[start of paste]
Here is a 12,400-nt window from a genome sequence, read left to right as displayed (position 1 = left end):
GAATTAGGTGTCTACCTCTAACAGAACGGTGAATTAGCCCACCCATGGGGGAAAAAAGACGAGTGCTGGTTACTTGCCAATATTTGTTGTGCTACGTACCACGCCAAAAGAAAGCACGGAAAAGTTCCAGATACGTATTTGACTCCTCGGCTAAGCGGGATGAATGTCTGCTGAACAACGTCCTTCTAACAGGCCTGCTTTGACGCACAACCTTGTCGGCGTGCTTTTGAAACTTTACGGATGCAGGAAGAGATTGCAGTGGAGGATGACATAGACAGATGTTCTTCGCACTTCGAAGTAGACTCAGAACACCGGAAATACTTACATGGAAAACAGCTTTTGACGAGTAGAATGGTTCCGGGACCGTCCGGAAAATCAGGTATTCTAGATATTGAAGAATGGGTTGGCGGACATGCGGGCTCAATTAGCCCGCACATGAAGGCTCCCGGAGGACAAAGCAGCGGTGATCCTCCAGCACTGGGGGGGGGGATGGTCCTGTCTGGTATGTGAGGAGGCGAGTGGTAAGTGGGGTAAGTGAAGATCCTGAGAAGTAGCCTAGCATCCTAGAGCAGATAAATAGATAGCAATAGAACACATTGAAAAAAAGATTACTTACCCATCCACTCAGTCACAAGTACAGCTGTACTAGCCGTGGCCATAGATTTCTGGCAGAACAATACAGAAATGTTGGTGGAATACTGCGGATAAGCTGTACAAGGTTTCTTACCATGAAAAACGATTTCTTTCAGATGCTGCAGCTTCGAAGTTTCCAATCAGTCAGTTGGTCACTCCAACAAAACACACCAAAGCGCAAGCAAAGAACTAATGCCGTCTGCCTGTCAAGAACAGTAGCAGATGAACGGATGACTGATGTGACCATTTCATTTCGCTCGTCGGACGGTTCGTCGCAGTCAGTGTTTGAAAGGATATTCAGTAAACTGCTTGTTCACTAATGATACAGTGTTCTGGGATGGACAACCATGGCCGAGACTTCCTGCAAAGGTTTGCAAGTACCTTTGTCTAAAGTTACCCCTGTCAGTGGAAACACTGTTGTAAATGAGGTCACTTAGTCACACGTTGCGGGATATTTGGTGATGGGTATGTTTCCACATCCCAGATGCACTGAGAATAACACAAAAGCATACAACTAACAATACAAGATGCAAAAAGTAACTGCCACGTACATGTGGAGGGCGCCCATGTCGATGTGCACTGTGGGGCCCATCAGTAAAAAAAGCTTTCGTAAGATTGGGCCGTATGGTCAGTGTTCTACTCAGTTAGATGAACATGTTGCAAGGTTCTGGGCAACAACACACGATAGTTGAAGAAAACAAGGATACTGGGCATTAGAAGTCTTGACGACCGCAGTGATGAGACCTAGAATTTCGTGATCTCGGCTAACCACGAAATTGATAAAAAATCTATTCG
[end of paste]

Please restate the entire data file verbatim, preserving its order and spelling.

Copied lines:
Here is a 12,400-nt window from a genome sequence, read left to right as displayed (position 1 = left end):
GAATTAGGTGTCTACCTCTAACAGAACGGTGAATTAGCCCACCCATGGGGGAAAAAAGACGAGTGCTGGTTACTTGCCAATATTTGTTGTGCTACGTACCACGCCAAAAGAAAGCACGGAAAAGTTCCAGATACGTATTTGACTCCTCGGCTAAGCGGGATGAATGTCTGCTGAACAACGTCCTTCTAACAGGCCTGCTTTGACGCACAACCTTGTCGGCGTGCTTTTGAAACTTTACGGATGCAGGAAGAGATTGCAGTGGAGGATGACATAGACAGATGTTCTTCGCACTTCGAAGTAGACTCAGAACACCGGAAATACTTACATGGAAAACAGCTTTTGACGAGTAGAATGGTTCCGGGACCGTCCGGAAAATCAGGTATTCTAGATATTGAAGAATGGGTTGGCGGACATGCGGGCTCAATTAGCCCGCACATGAAGGCTCCCGGAGGACAAAGCAGCGGTGATCCTCCAGCACTGGGGGGGGGGATGGTCCTGTCTGGTATGTGAGGAGGCGAGTGGTAAGTGGGGTAAGTGAAGATCCTGAGAAGTAGCCTAGCATCCTAGAGCAGATAAATAGATAGCAATAGAACACATTGAAAAAAAGATTACTTACCCATCCACTCAGTCACAAGTACAGCTGTACTAGCCGTGGCCATAGATTTCTGGCAGAACAATACAGAAATGTTGGTGGAATACTGCGGATAAGCTGTACAAGGTTTCTTACCATGAAAAACGATTTCTTTCAGATGCTGCAGCTTCGAAGTTTCCAATCAGTCAGTTGGTCACTCCAACAAAACACACCAAAGCGCAAGCAAAGAACTAATGCCGTCTGCCTGTCAAGAACAGTAGCAGATGAACGGATGACTGATGTGACCATTTCATTTCGCTCGTCGGACGGTTCGTCGCAGTCAGTGTTTGAAAGGATATTCAGTAAACTGCTTGTTCACTAATGATACAGTGTTCTGGGATGGACAACCATGGCCGAGACTTCCTGCAAAGGTTTGCAAGTACCTTTGTCTAAAGTTACCCCTGTCAGTGGAAACACTGTTGTAAATGAGGTCACTTAGTCACACGTTGCGGGATATTTGGTGATGGGTATGTTTCCACATCCCAGATGCACTGAGAATAACACAAAAGCATACAACTAACAATACAAGATGCAAAAAGTAACTGCCACGTACATGTGGAGGGCGCCCATGTCGATGTGCACTGTGGGGCCCATCAGTAAAAAAAGCTTTCGTAAGATTGGGCCGTATGGTCAGTGTTCTACTCAGTTAGATGAACATGTTGCAAGGTTCTGGGCAACAACACACGATAGTTGAAGAAAACAAGGATACTGGGCATTAGAAGTCTTGACGACCGCAGTGATGAGACCTAGAATTTCGTGATCTCGGCTAACCACGAAATTGATAAAAAATCTATTCG